Johnston Co. teacher provokes controversy with Holocaust lesson plan

CLAYTON, N.C. (WTVD) -- A group of parents is expressing concern with a Johnston County teacher after having students act out a play to learn about the Holocaust.

Emails obtained by ABC11 show the teacher telling parents about a 12-scene play he wrote that tells the story of two Jewish families who survive the Nazis and eventually move to Israel. The play covers several critical elements of the Holocaust, such as Auschwitz, the ghettos, and the Axis Powers, but the teacher admits the play contains some humor "to keep students interested."

"There are some things where there is never room for humor in, and the Holocaust is one of those," Jennifer Earnest, whose son is enrolled in the class at Riverwood Middle School, told ABC11. "If they go into the classroom with a teacher that they love and respect, and he uses that position of power to teach them it's OK to make fun of these things, that they can be a source of entertainment -- that's a bad precedent to set."

ABC11 is choosing not to name the teacher.

Earnest said she first learned about the play when her son came home excited about a scene he acted out.

"He wasn't excited about being a Nazi, but he was like, 'I got to be a Nazi, and I got to shoot my friends who were Jewish and bury each other," and that's just not at all what you want to hear your kid come home and tell you," she said.

Earnest, herself a former educator, said she worries that her son and his peers are not getting the right perspective about the subject.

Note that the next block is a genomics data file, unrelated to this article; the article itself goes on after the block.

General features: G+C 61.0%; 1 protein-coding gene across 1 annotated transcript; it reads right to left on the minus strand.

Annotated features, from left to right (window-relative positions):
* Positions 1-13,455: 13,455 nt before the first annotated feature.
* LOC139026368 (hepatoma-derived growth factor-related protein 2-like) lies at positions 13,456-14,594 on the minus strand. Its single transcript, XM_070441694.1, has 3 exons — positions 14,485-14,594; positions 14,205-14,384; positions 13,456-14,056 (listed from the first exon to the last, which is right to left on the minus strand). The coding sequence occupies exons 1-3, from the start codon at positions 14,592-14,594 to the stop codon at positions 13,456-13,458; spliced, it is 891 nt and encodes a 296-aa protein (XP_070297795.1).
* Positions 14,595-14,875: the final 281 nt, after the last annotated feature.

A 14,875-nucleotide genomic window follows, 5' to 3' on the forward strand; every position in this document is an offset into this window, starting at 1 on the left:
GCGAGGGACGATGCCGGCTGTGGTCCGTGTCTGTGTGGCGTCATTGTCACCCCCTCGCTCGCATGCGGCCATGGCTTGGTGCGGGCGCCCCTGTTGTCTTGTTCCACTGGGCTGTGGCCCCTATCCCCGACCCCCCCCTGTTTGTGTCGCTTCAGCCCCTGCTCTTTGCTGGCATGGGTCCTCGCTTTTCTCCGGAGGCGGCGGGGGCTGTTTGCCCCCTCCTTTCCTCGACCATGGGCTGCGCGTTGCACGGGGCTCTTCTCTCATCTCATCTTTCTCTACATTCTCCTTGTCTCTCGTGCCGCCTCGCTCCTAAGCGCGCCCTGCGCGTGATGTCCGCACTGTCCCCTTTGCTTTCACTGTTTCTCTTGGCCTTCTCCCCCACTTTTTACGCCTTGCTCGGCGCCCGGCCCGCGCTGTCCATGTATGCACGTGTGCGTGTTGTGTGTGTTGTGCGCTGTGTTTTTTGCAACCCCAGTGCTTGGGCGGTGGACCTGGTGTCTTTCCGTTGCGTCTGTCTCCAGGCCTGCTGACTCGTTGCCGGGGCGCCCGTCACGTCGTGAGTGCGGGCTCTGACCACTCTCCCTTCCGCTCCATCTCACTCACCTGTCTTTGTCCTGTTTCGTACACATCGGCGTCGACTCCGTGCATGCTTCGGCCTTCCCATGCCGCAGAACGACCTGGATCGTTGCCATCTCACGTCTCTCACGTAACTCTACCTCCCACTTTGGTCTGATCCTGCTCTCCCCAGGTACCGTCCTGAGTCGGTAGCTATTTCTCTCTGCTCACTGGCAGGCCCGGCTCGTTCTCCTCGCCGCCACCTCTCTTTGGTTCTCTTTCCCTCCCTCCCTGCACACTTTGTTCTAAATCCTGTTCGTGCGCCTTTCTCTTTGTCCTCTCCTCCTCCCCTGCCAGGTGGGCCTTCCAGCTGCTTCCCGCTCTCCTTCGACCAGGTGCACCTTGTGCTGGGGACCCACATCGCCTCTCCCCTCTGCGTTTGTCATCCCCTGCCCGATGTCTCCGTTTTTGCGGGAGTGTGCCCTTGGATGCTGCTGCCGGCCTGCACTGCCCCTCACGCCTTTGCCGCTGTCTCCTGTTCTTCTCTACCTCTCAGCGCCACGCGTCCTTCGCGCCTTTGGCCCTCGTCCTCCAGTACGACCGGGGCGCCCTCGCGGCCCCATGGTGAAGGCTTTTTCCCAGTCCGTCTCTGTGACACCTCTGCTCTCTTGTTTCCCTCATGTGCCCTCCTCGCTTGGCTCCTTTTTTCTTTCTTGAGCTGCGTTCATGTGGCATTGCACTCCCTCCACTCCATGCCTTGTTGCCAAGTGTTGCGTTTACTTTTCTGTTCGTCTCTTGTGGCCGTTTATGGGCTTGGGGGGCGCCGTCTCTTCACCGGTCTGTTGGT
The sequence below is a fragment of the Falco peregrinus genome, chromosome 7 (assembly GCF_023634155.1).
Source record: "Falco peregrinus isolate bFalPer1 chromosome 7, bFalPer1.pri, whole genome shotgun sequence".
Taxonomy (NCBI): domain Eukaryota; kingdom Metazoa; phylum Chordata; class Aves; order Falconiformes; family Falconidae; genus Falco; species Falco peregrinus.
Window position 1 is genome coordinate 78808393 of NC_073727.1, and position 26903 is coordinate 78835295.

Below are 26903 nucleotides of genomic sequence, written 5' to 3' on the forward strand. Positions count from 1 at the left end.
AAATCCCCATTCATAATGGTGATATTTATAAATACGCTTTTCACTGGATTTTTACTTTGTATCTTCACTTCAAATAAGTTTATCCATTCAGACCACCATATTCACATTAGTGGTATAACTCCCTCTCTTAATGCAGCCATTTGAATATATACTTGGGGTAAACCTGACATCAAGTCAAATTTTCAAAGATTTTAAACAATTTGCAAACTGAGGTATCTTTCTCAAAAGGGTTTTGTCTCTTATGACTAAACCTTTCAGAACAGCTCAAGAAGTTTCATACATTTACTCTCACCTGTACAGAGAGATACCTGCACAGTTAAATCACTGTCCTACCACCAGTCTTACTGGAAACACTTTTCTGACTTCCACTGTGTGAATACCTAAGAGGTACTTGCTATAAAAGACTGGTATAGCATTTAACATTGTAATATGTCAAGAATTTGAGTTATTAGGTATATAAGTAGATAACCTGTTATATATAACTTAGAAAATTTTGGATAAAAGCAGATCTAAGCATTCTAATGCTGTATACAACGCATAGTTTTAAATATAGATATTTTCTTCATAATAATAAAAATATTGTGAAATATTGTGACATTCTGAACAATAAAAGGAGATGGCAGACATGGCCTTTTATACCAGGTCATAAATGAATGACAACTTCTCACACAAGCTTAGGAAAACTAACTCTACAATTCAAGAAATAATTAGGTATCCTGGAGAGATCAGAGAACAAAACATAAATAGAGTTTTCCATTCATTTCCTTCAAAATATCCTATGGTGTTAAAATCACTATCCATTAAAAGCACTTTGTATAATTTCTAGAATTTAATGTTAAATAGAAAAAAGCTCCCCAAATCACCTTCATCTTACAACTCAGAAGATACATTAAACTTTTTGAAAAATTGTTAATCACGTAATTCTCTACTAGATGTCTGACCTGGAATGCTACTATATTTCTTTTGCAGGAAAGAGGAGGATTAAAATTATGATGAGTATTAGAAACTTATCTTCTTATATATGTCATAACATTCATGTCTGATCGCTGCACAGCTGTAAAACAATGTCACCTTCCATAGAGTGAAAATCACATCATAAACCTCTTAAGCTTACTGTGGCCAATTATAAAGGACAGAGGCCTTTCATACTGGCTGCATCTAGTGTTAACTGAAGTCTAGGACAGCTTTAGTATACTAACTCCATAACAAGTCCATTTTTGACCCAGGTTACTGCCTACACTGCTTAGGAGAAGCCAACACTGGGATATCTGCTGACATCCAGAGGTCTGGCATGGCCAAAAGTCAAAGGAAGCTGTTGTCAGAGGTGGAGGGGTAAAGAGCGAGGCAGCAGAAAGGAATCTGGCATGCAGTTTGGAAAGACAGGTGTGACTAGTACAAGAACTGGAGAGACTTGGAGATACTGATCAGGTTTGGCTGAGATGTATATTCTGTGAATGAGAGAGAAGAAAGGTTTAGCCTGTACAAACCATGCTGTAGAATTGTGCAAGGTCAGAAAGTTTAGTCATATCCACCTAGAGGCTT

"Show them the stories of the survivors," Earnest said. "The images can be graphic and saddening, but they're necessary for them to see. There is no way these students in Johnston County are ever going to know what (the trauma) is like, and pretending to know what's it like definitely desensitizes them to it and removes them from it."

In a statement to ABC11, a spokeswoman for Johnston County Public Schools said the administration "is aware of this matter and is currently reviewing it."

The controversy arises at a critical juncture for history teachers as the number of Holocaust survivors living and able to share their stories continues to dwindle.

A recent survey, moreover, offers a foreboding assessment of Americans' knowledge of the subject: 41 percent of American adults cannot identify Auschwitz, while 31 percent think fewer than 2 million Jews died (as opposed to the widely accepted estimate of more than 6 million). For Millennials, the numbers are even starker, with 66 percent unaware of Auschwitz and 41 percent unaware of the Holocaust's death toll.

North Carolina lawmakers are moving toward making Holocaust education mandatory across the state. House Bill 437 would require middle- and high-school students to study the Holocaust and other acts of genocide.
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